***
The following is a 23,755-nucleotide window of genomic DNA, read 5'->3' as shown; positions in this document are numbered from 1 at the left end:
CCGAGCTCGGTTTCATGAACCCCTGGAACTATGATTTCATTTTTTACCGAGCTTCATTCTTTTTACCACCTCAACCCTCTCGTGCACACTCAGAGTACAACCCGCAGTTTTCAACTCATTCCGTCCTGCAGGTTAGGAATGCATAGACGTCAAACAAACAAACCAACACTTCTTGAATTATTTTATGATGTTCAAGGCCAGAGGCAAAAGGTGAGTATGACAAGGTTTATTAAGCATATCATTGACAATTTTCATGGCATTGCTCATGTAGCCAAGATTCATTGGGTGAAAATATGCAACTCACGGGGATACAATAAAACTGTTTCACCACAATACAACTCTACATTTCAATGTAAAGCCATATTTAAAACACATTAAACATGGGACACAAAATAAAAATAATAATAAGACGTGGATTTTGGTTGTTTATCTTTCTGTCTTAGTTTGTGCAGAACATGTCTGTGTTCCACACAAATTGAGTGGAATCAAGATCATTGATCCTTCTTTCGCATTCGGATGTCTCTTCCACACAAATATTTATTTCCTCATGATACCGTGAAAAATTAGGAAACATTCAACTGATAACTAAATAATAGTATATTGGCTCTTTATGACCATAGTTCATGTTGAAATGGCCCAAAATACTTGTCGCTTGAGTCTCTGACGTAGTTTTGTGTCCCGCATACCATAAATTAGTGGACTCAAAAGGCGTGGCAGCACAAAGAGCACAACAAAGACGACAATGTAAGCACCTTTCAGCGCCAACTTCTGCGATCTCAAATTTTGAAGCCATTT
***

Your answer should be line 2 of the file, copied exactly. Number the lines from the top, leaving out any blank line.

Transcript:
CCGAGCTCGGTTTCATGAACCCCTGGAACTATGATTTCATTTTTTACCGAGCTTCATTCTTTTTACCACCTCAACCCTCTCGTGCACACTCAGAGTACAACCCGCAGTTTTCAACTCATTCCGTCCTGCAGGTTAGGAATGCATAGACGTCAAACAAACAAACCAACACTTCTTGAATTATTTTATGATGTTCAAGGCCAGAGGCAAAAGGTGAGTATGACAAGGTTTATTAAGCATATCATTGACAATTTTCATGGCATTGCTCATGTAGCCAAGATTCATTGGGTGAAAATATGCAACTCACGGGGATACAATAAAACTGTTTCACCACAATACAACTCTACATTTCAATGTAAAGCCATATTTAAAACACATTAAACATGGGACACAAAATAAAAATAATAATAAGACGTGGATTTTGGTTGTTTATCTTTCTGTCTTAGTTTGTGCAGAACATGTCTGTGTTCCACACAAATTGAGTGGAATCAAGATCATTGATCCTTCTTTCGCATTCGGATGTCTCTTCCACACAAATATTTATTTCCTCATGATACCGTGAAAAATTAGGAAACATTCAACTGATAACTAAATAATAGTATATTGGCTCTTTATGACCATAGTTCATGTTGAAATGGCCCAAAATACTTGTCGCTTGAGTCTCTGACGTAGTTTTGTGTCCCGCATACCATAAATTAGTGGACTCAAAAGGCGTGGCAGCACAAAGAGCACAACAAAGACGACAATGTAAGCACCTTTCAGCGCCAACTTCTGCGATCTCAAATTTTGAAGCCATTT